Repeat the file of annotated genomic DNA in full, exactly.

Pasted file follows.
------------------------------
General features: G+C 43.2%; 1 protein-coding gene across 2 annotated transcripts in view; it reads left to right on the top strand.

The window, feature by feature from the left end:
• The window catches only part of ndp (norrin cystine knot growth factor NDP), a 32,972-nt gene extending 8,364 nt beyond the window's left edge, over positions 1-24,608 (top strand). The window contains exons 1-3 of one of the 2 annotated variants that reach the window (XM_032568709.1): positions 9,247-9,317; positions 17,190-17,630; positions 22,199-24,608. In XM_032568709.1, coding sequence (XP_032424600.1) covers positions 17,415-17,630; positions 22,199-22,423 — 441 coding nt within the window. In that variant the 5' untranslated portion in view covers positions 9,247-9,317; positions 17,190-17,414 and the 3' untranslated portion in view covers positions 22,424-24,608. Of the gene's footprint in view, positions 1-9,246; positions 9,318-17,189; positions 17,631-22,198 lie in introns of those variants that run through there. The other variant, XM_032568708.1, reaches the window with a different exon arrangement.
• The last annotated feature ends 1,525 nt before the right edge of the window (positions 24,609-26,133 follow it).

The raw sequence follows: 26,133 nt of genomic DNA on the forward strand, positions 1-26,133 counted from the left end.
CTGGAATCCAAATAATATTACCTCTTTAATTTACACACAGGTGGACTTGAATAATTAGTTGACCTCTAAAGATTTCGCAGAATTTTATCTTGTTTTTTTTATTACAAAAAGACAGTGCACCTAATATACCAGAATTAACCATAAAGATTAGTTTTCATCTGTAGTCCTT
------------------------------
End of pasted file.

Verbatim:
General features: G+C 43.2%; 1 protein-coding gene across 2 annotated transcripts in view; it reads left to right on the top strand.

The window, feature by feature from the left end:
• The window catches only part of ndp (norrin cystine knot growth factor NDP), a 32,972-nt gene extending 8,364 nt beyond the window's left edge, over positions 1-24,608 (top strand). The window contains exons 1-3 of one of the 2 annotated variants that reach the window (XM_032568709.1): positions 9,247-9,317; positions 17,190-17,630; positions 22,199-24,608. In XM_032568709.1, coding sequence (XP_032424600.1) covers positions 17,415-17,630; positions 22,199-22,423 — 441 coding nt within the window. In that variant the 5' untranslated portion in view covers positions 9,247-9,317; positions 17,190-17,414 and the 3' untranslated portion in view covers positions 22,424-24,608. Of the gene's footprint in view, positions 1-9,246; positions 9,318-17,189; positions 17,631-22,198 lie in introns of those variants that run through there. The other variant, XM_032568708.1, reaches the window with a different exon arrangement.
• The last annotated feature ends 1,525 nt before the right edge of the window (positions 24,609-26,133 follow it).

The raw sequence follows: 26,133 nt of genomic DNA on the forward strand, positions 1-26,133 counted from the left end.
CTGGAATCCAAATAATATTACCTCTTTAATTTACACACAGGTGGACTTGAATAATTAGTTGACCTCTAAAGATTTCGCAGAATTTTATCTTGTTTTTTTTATTACAAAAAGACAGTGCACCTAATATACCAGAATTAACCATAAAGATTAGTTTTCATCTGTAGTCCTT